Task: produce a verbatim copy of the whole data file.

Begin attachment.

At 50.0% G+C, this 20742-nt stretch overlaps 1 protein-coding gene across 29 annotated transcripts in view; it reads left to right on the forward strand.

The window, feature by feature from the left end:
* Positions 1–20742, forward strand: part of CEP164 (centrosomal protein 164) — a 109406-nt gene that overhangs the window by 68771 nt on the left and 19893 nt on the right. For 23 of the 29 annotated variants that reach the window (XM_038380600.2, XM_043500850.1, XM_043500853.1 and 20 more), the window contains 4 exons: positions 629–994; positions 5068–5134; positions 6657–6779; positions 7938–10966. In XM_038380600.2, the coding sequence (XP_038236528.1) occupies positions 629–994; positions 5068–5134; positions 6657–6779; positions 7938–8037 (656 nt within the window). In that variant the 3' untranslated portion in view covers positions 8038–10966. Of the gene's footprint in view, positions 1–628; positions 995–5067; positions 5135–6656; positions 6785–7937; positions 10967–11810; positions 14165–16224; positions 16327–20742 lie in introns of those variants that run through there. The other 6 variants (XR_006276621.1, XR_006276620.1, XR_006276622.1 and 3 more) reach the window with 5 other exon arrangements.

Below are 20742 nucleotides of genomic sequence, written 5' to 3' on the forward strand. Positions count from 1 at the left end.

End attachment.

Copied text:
At 50.0% G+C, this 20742-nt stretch overlaps 1 protein-coding gene across 29 annotated transcripts in view; it reads left to right on the forward strand.

The window, feature by feature from the left end:
* Positions 1–20742, forward strand: part of CEP164 (centrosomal protein 164) — a 109406-nt gene that overhangs the window by 68771 nt on the left and 19893 nt on the right. For 23 of the 29 annotated variants that reach the window (XM_038380600.2, XM_043500850.1, XM_043500853.1 and 20 more), the window contains 4 exons: positions 629–994; positions 5068–5134; positions 6657–6779; positions 7938–10966. In XM_038380600.2, the coding sequence (XP_038236528.1) occupies positions 629–994; positions 5068–5134; positions 6657–6779; positions 7938–8037 (656 nt within the window). In that variant the 3' untranslated portion in view covers positions 8038–10966. Of the gene's footprint in view, positions 1–628; positions 995–5067; positions 5135–6656; positions 6785–7937; positions 10967–11810; positions 14165–16224; positions 16327–20742 lie in introns of those variants that run through there. The other 6 variants (XR_006276621.1, XR_006276620.1, XR_006276622.1 and 3 more) reach the window with 5 other exon arrangements.

Below are 20742 nucleotides of genomic sequence, written 5' to 3' on the forward strand. Positions count from 1 at the left end.